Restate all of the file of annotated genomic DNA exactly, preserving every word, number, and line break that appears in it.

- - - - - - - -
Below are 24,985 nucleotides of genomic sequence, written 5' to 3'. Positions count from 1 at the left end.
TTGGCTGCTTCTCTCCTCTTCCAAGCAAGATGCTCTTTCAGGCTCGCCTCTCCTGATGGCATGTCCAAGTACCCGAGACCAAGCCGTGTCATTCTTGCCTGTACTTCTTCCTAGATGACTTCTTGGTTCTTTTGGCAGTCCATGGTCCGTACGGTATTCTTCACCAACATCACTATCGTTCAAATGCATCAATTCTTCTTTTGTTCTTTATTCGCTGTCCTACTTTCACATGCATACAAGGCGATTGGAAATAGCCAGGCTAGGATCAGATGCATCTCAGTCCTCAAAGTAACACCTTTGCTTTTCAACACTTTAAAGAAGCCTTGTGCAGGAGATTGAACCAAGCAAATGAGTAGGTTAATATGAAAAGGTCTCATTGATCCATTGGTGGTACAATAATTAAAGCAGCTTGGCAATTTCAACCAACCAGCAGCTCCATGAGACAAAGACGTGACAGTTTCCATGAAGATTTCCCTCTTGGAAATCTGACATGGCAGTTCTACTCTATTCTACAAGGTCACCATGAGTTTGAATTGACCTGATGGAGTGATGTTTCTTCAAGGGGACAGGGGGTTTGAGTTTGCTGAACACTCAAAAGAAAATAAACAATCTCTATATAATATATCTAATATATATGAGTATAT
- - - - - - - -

Below are 24,985 nucleotides of genomic sequence, written 5' to 3'. Positions count from 1 at the left end.
TTGGCTGCTTCTCTCCTCTTCCAAGCAAGATGCTCTTTCAGGCTCGCCTCTCCTGATGGCATGTCCAAGTACCCGAGACCAAGCCGTGTCATTCTTGCCTGTACTTCTTCCTAGATGACTTCTTGGTTCTTTTGGCAGTCCATGGTCCGTACGGTATTCTTCACCAACATCACTATCGTTCAAATGCATCAATTCTTCTTTTGTTCTTTATTCGCTGTCCTACTTTCACATGCATACAAGGCGATTGGAAATAGCCAGGCTAGGATCAGATGCATCTCAGTCCTCAAAGTAACACCTTTGCTTTTCAACACTTTAAAGAAGCCTTGTGCAGGAGATTGAACCAAGCAAATGAGTAGGTTAATATGAAAAGGTCTCATTGATCCATTGGTGGTACAATAATTAAAGCAGCTTGGCAATTTCAACCAACCAGCAGCTCCATGAGACAAAGACGTGACAGTTTCCATGAAGATTTCCCTCTTGGAAATCTGACATGGCAGTTCTACTCTATTCTACAAGGTCACCATGAGTTTGAATTGACCTGATGGAGTGATGTTTCTTCAAGGGGACAGGGGGTTTGAGTTTGCTGAACACTCAAAAGAAAATAAACAATCTCTATATAATATATCTAATATATATGAGTATAT